Keywords:water-rock reaction, earthquake, Enceladus
Sodium-rich-ice grains erupting from the Saturnian moon Enceladus suggest the presence of hydrothermal activity in Enceladus' ocean. Knowledge of water chemistry of the interior ocean is crucial for exploring planetary habitability and life, in particularly based on metabolic theory. Water-rock reactions which define this water chemistry include two different processes; one is static chemical reaction over geological timescale, and another is dynamic chemical reaction associated with frictional heating along a fault (similar to earthquake in the Earth) induced by tidal force between Enceladus and Saturn or neighboring satellites. In this study we focus on the later short-time period reaction by experimentally reproducing faulting processes that are expected to occur in the interior of Enceladus by the tidal force. The aim of the experimental study is to evaluate quantitatively how the disequilibrium water-rock reactions during faulting affect the water chemistry of the interior ocean.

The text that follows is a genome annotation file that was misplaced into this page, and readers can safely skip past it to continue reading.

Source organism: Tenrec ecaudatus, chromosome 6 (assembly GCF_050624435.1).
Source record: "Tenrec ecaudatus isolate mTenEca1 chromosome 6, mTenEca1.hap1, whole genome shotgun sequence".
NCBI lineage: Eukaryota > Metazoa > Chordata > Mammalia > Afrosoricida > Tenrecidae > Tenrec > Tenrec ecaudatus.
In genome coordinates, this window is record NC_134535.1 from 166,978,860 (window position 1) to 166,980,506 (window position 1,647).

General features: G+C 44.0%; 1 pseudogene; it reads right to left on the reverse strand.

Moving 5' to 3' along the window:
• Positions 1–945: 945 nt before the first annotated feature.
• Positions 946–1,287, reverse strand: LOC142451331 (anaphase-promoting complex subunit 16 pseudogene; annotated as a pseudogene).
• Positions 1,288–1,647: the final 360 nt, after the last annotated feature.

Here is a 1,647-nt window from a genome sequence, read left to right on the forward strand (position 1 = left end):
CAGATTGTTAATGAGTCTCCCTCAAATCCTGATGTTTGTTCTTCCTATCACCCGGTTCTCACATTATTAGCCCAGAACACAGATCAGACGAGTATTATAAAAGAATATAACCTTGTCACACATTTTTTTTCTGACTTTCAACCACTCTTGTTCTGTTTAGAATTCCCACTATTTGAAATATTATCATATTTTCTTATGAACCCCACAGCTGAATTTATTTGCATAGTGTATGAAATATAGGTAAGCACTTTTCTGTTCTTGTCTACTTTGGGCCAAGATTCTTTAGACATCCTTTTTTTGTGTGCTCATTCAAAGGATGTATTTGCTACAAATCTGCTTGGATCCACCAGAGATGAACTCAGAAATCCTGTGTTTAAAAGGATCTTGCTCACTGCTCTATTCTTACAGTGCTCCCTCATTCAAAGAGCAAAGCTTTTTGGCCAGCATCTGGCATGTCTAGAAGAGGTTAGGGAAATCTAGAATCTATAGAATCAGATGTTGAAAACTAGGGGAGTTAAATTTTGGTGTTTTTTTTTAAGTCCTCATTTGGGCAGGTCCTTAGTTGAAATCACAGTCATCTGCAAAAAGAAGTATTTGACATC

The rotary-shear hydrothermal apparatus installed at Kochi/JAMSTEC is capable of producing slip rate of 10 nm/s – 1 m/s, normal stress of 350 MPa, fluid pressure of 120 MPa and temperature of <500oC, which can thus reproduce faulting processes in the interior of Enceladus. In the poster, we will present the outline of the apparatus and the scope of the reserch.